The National Labor Relations Board (NLRB) recently ruled that a union had to pay the backpay of a terminated worker whose grievance the union failed to process if the NLRB proved that the union would have won an arbitration over the termination. In this ruling, the NLRB adopted the plan of the NLRB General Counsel to impose bigger penalties on unions that violate their duty of fair representation (DFR) when processing grievances.
The ruling is important for two reasons. First, the ruling shows why unions should settle unfair labor practice charges filed against them – or to refrain from filing charges against companies – so the NLRB has fewer opportunities to issue rulings making labor law worse for workers and unions and better for companies. Second, the ruling shows the importance of unions diligently processing grievances and communicating the status of grievances, including the results of grievance meetings and whether the union intends to appeal to the next step.
In this case, the NLRB ruled that the union breached its DFR when the union failed to process a grievance protesting the worker’s termination or keep the worker informed of the status of the grievance.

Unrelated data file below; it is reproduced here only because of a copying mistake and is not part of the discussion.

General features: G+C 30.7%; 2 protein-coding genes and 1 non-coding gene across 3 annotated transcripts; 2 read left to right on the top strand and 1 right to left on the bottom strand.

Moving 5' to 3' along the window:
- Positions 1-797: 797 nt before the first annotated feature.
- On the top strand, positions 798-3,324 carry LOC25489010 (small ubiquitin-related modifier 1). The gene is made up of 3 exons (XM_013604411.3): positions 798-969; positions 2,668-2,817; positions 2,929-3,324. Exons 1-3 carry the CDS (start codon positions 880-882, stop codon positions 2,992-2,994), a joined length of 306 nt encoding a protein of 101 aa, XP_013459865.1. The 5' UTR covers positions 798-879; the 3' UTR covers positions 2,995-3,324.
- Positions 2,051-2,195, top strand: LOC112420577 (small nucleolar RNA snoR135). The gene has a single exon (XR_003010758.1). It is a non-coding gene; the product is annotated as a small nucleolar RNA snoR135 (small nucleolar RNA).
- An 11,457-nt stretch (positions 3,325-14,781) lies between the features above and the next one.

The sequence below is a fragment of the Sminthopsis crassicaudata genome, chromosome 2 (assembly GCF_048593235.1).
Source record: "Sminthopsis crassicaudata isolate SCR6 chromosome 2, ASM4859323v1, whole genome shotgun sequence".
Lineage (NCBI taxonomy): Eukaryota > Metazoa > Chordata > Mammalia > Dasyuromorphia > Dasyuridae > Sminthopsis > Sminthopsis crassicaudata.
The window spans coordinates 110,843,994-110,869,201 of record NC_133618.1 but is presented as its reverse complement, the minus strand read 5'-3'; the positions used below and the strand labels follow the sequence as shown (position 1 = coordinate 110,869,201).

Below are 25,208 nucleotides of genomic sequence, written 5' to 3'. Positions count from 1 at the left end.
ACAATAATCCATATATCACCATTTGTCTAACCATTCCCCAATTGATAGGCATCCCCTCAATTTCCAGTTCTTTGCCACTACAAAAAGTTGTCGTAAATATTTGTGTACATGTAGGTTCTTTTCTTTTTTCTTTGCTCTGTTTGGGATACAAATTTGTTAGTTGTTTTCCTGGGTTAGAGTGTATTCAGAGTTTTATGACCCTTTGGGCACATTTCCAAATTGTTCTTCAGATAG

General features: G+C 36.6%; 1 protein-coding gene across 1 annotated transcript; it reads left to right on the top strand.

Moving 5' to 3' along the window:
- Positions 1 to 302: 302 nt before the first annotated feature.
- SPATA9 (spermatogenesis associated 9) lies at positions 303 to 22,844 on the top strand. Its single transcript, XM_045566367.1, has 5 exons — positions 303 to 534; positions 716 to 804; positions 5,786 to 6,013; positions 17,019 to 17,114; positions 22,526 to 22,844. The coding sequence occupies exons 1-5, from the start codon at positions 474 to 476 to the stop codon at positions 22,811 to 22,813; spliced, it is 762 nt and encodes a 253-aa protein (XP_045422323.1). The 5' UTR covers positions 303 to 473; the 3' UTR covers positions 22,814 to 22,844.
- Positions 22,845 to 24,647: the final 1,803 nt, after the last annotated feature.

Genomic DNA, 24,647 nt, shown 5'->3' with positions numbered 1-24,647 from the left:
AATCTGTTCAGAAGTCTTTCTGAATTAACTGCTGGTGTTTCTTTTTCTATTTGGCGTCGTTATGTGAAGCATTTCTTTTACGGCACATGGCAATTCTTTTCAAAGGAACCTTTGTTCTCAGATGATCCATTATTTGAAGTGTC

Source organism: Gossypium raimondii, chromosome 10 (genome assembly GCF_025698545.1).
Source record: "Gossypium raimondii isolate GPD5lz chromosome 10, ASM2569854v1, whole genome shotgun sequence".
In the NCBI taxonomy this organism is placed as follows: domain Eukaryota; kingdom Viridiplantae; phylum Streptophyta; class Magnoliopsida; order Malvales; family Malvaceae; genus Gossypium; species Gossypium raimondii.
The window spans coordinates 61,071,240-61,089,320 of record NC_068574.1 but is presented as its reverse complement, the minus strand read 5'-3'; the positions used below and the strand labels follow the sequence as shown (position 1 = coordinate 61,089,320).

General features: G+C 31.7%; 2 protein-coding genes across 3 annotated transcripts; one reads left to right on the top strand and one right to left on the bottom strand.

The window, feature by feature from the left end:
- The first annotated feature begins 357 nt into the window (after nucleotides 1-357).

The NLRB ordered the union to request the employer to process the grievance and pay for the fees of an independent attorney to represent the worker in the grievance process. If the employer refuses to process the untimely grievance and the NLRB General Counsel shows that the union would have won an arbitration over the worker’s termination, the NLRB also ordered the union to make the worker whole, including all back pay, plus interest, and pay the worker additional money to cover the extra tax the worker must pay as a result of receiving a large lump-sum payment backpay.
The case is American Postal Workers Union, Local 1901, 369 NLRB No. 9 (Jan. 21, 2020).
This is an important case for all locals to be aware of. If your local has any questions or needs more information about this rule, contact George Wiszynski in the Legal Department at email@example.com.